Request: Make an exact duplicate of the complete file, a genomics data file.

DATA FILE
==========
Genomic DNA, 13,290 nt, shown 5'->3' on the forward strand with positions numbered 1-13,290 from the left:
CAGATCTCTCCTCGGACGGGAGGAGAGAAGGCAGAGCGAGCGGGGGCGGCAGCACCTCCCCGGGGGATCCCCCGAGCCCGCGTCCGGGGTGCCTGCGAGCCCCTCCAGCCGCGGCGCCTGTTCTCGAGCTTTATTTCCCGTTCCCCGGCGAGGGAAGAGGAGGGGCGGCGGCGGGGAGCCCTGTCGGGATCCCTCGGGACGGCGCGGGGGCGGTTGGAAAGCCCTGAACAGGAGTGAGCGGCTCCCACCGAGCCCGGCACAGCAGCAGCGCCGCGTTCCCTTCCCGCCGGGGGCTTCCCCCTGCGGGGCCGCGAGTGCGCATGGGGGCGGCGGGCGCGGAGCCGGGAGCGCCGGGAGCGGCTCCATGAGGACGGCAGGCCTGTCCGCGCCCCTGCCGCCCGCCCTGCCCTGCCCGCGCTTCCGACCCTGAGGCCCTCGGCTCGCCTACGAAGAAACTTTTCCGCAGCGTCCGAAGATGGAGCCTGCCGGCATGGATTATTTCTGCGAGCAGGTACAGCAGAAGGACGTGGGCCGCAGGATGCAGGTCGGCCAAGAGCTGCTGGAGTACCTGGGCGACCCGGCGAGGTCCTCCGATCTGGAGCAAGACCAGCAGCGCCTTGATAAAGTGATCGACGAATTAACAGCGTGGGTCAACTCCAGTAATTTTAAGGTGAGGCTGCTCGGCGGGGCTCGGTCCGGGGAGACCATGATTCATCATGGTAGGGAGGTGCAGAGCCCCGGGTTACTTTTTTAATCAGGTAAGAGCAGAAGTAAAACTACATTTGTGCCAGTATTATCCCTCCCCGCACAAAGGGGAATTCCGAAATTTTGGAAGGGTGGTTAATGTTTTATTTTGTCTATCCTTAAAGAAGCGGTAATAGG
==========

Genomic DNA, 13,290 nt, shown 5'->3' on the forward strand with positions numbered 1-13,290 from the left:
CAGATCTCTCCTCGGACGGGAGGAGAGAAGGCAGAGCGAGCGGGGGCGGCAGCACCTCCCCGGGGGATCCCCCGAGCCCGCGTCCGGGGTGCCTGCGAGCCCCTCCAGCCGCGGCGCCTGTTCTCGAGCTTTATTTCCCGTTCCCCGGCGAGGGAAGAGGAGGGGCGGCGGCGGGGAGCCCTGTCGGGATCCCTCGGGACGGCGCGGGGGCGGTTGGAAAGCCCTGAACAGGAGTGAGCGGCTCCCACCGAGCCCGGCACAGCAGCAGCGCCGCGTTCCCTTCCCGCCGGGGGCTTCCCCCTGCGGGGCCGCGAGTGCGCATGGGGGCGGCGGGCGCGGAGCCGGGAGCGCCGGGAGCGGCTCCATGAGGACGGCAGGCCTGTCCGCGCCCCTGCCGCCCGCCCTGCCCTGCCCGCGCTTCCGACCCTGAGGCCCTCGGCTCGCCTACGAAGAAACTTTTCCGCAGCGTCCGAAGATGGAGCCTGCCGGCATGGATTATTTCTGCGAGCAGGTACAGCAGAAGGACGTGGGCCGCAGGATGCAGGTCGGCCAAGAGCTGCTGGAGTACCTGGGCGACCCGGCGAGGTCCTCCGATCTGGAGCAAGACCAGCAGCGCCTTGATAAAGTGATCGACGAATTAACAGCGTGGGTCAACTCCAGTAATTTTAAGGTGAGGCTGCTCGGCGGGGCTCGGTCCGGGGAGACCATGATTCATCATGGTAGGGAGGTGCAGAGCCCCGGGTTACTTTTTTAATCAGGTAAGAGCAGAAGTAAAACTACATTTGTGCCAGTATTATCCCTCCCCGCACAAAGGGGAATTCCGAAATTTTGGAAGGGTGGTTAATGTTTTATTTTGTCTATCCTTAAAGAAGCGGTAATAGG